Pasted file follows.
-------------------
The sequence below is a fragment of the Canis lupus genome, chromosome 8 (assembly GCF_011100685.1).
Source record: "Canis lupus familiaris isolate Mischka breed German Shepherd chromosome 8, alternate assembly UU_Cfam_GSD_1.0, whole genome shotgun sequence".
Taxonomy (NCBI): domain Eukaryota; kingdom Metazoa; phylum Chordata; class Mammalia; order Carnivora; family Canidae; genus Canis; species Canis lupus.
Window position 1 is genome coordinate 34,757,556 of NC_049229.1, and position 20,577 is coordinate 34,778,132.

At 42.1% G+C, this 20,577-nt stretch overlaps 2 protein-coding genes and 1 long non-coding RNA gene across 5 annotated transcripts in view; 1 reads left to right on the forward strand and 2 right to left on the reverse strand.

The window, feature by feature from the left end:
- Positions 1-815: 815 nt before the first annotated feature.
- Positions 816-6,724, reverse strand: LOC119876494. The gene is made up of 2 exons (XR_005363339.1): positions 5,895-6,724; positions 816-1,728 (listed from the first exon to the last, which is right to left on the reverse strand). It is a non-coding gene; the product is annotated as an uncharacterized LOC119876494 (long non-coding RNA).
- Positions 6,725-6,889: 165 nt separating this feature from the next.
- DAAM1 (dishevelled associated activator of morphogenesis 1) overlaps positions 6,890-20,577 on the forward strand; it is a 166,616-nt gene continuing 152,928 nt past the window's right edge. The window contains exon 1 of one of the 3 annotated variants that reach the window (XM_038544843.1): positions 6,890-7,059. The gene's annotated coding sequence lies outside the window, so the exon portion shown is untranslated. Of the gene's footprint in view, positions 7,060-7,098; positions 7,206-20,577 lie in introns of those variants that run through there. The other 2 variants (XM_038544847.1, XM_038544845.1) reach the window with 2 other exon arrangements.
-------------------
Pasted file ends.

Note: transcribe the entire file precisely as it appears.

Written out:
The sequence below is a fragment of the Canis lupus genome, chromosome 8 (assembly GCF_011100685.1).
Source record: "Canis lupus familiaris isolate Mischka breed German Shepherd chromosome 8, alternate assembly UU_Cfam_GSD_1.0, whole genome shotgun sequence".
Taxonomy (NCBI): domain Eukaryota; kingdom Metazoa; phylum Chordata; class Mammalia; order Carnivora; family Canidae; genus Canis; species Canis lupus.
Window position 1 is genome coordinate 34,757,556 of NC_049229.1, and position 20,577 is coordinate 34,778,132.

At 42.1% G+C, this 20,577-nt stretch overlaps 2 protein-coding genes and 1 long non-coding RNA gene across 5 annotated transcripts in view; 1 reads left to right on the forward strand and 2 right to left on the reverse strand.

The window, feature by feature from the left end:
- Positions 1-815: 815 nt before the first annotated feature.
- Positions 816-6,724, reverse strand: LOC119876494. The gene is made up of 2 exons (XR_005363339.1): positions 5,895-6,724; positions 816-1,728 (listed from the first exon to the last, which is right to left on the reverse strand). It is a non-coding gene; the product is annotated as an uncharacterized LOC119876494 (long non-coding RNA).
- Positions 6,725-6,889: 165 nt separating this feature from the next.
- DAAM1 (dishevelled associated activator of morphogenesis 1) overlaps positions 6,890-20,577 on the forward strand; it is a 166,616-nt gene continuing 152,928 nt past the window's right edge. The window contains exon 1 of one of the 3 annotated variants that reach the window (XM_038544843.1): positions 6,890-7,059. The gene's annotated coding sequence lies outside the window, so the exon portion shown is untranslated. Of the gene's footprint in view, positions 7,060-7,098; positions 7,206-20,577 lie in introns of those variants that run through there. The other 2 variants (XM_038544847.1, XM_038544845.1) reach the window with 2 other exon arrangements.